Ok, I read the three articles and I’ve come to the conclusion (any scientifically interested person here please argue with me about that, since it troubles me and I need another opinion) that all three articles (especially the second one) are either describing a non-existing trend or misattribute this trend towards things like ‘risk aversion’, ‘victim culture’ etc. when other explanations are much more likely. And this in turn goes for the articles and essays they are based on as well.
So first of all, is there actually a decline in scientific breakthroughs? Well I would say that’s hard to tell when none of them provide a good definition of such breakthroughs. The first article presents then purely from a technology market standpoint, which barely has anything to do with science itself and more with engineering and its limits. All these articles are clearly not judging basic science as being all that important, since I could name important and fascinating discoveries in all natural sciences from the last 20 years. They are no paradigm shifts like the theory of evolution or the theory of relativity, but still, we don’t expect those every decade or even every century. And in my opinion it’s not legitimate to say that they were somehow only possible because of something special about the end of the 19th/start of the 20th century, both examples had a LONG backstory that made them possible, which happened to align somewhat. Let me give some examples though of previously unthinkable scientific discoveries of the 21st century: exotic forms of matter were created in material physics, gravity waves have finally been detected and exoplanets are being studied in astrophysics, the Higgs-Boson was found in particle physics… I could go on. In Biology the use of CRISPR-Cas9 is revolutionizing gene editing methods, we are learning more about the influence of viruses, transposable elements and bacteria on the evolution of organisms, when they were all thought of as simply originators of disease or junk for a pretty long time (this is a longer trend that already started in the late 20th century, but is now getting more and more interesting with each new discovery). I could go on here as well.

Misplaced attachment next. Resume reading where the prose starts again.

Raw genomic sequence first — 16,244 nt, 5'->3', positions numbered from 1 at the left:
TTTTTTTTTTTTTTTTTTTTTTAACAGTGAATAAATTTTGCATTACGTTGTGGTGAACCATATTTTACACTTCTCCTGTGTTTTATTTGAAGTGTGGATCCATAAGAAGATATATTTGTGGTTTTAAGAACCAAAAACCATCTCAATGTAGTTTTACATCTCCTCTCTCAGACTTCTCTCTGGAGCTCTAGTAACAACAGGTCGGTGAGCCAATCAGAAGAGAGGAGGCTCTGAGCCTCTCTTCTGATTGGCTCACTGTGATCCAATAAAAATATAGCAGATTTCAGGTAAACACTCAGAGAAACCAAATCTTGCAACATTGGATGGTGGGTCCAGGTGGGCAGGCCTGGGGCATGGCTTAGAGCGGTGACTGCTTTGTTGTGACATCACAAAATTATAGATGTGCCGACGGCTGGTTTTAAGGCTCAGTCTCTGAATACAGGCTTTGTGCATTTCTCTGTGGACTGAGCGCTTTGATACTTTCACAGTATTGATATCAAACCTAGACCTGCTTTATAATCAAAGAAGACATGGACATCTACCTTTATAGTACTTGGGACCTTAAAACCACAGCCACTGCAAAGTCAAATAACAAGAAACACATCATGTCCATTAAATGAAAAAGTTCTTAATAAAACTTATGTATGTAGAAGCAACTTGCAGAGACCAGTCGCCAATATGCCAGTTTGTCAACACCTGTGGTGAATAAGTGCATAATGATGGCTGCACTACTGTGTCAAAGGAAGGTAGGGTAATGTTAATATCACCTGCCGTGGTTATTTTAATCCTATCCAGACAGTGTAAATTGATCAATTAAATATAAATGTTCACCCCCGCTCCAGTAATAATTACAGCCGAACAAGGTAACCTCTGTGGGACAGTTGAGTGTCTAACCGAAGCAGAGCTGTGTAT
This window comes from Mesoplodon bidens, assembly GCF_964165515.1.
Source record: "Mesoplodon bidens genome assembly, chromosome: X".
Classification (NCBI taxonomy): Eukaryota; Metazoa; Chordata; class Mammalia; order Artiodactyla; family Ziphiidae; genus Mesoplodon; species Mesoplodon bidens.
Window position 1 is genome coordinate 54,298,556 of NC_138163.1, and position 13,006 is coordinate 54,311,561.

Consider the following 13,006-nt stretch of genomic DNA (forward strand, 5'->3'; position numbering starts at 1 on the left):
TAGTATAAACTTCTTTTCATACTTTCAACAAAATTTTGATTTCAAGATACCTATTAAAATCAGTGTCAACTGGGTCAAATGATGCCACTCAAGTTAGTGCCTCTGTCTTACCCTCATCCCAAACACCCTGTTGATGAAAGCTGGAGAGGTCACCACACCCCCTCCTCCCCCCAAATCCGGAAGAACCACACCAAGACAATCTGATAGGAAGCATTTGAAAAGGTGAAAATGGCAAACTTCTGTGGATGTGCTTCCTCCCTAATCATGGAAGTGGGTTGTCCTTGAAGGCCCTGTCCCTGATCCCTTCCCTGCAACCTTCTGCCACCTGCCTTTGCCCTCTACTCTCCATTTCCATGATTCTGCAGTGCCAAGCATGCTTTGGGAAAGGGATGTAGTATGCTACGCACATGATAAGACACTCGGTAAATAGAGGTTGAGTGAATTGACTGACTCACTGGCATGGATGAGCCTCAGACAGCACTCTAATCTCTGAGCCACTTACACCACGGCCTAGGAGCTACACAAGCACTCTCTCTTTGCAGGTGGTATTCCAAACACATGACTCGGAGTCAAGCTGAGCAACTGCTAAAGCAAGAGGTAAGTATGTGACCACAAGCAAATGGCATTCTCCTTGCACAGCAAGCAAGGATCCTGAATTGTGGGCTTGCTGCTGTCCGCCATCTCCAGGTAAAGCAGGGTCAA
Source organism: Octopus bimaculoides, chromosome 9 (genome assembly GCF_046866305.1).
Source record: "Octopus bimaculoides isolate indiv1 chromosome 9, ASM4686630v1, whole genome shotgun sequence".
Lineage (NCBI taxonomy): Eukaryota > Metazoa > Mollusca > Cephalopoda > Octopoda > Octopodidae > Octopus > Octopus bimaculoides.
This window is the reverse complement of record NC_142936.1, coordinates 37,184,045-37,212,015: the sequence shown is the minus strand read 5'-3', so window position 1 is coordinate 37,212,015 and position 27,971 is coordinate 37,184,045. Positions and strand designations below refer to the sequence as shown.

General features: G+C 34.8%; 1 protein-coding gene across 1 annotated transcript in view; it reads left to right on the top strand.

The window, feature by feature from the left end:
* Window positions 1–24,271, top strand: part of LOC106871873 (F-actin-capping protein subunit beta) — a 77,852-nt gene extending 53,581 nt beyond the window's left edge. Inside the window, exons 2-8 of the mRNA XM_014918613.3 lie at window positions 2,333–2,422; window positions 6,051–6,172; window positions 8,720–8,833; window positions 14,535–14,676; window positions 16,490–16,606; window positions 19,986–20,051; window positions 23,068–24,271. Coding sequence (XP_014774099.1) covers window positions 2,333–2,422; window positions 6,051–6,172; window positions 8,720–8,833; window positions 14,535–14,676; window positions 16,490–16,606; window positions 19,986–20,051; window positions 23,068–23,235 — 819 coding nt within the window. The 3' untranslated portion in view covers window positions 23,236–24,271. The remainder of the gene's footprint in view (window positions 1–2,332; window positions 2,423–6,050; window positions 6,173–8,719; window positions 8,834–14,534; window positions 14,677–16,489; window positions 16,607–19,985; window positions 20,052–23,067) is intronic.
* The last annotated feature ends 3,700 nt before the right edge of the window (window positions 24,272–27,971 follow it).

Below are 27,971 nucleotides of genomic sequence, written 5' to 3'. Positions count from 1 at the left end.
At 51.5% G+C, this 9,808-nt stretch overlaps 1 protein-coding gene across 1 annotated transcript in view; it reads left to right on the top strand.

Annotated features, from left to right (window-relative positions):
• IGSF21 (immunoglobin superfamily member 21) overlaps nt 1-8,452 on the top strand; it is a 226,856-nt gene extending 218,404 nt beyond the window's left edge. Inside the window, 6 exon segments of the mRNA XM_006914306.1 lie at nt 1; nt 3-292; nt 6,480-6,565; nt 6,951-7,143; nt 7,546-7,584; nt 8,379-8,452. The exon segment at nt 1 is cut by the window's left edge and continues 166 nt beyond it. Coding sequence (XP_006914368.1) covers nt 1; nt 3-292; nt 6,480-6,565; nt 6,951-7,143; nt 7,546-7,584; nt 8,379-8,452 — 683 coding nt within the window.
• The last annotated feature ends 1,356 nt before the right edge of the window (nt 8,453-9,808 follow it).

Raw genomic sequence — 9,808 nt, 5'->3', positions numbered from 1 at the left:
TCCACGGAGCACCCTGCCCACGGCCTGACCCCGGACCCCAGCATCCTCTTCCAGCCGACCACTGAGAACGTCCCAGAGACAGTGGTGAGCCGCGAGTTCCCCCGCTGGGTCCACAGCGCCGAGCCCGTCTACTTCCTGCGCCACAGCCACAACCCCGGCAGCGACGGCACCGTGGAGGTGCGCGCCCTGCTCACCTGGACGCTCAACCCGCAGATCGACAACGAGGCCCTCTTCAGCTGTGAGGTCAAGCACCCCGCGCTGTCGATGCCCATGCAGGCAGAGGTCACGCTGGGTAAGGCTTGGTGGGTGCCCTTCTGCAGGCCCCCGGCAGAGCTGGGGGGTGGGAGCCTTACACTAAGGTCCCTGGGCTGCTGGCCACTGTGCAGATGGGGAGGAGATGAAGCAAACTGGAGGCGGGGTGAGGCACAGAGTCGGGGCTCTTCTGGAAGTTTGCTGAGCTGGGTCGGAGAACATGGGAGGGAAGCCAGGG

But even if I accept the notion of a scientific slowdown, this has fuck all to do with a ‘feminisation’ of science or risk aversion. The second article is probably where the incel OP here gets that notion (he still warps it even further into the usual misogynistic crap). It makes some seriously questionable statements, like that regulations are the problem that science has to deal with and that it should be more risk-happy. And if we break a few moral eggs by publishing biased results or engaging in unethical practices, so what? Apparently that’s what made the ‘warrior culture’ of the 19th century so great!
Oh and those evil anti-free speech people in the universities are clearly stopping scientific progress from happening… not the totally out of control lack of peer reviewing, the rise of predatory journals, the reduction in grant money for all but the flashiest basic science projects, the idea that scientific research has to be marketable and has to lead to a product, the constant pressure on scientists to publish as fast and as much as possible or else they lose their usually time-restricted jobs and don’t get the next short-term contract, leading to a flood of low-quality publications which, as I said before, no one has the time to review, the bias towards positive results (where negative ones could have explanatory power as well but are usually ignored), the focus on STEM fields to the detriment of the social and philosophical sciences (since they obviously rarely produce marketable results), the focus on competition instead of on cooperation (which in my opinion has gone way too far and causes friction in the scientific community)… again, I could go on, but I find it fascinating that not even ONE of these points has made it into these articles. Any of them might explain the alleged science slowdown better than some hypothesized ‘victim culture’.
Oh, LGBTQ like me can criticize studies from Saudi Arabia about how transpeople weren’t raised with the gender appropiate toys and that that’s the reason for the gender dysphoria now, the horror! Clearly this is causing the downfall of science in general! Give me a break.
So yeah, sorry for the long rant, but there are serious problems the scientific community has to face currently. Ignoring them all and instead blaming the reduction of open scientific racial and gender discrimination is just dumb in my opinion. One last thing: There is a small problem with a certain type of postmodernist thought that comes to very questionable if not dangerous conclusions like ‘only black people can research black history’ or ‘the scientific method was proposed by men and therefore lacks a feminine perspective, which is crucial (somehow)’ but that’s such a small, fringe problem, it’s barely worth discussing in contrast with all the other problems the scientific community has to face right now, in my opinion.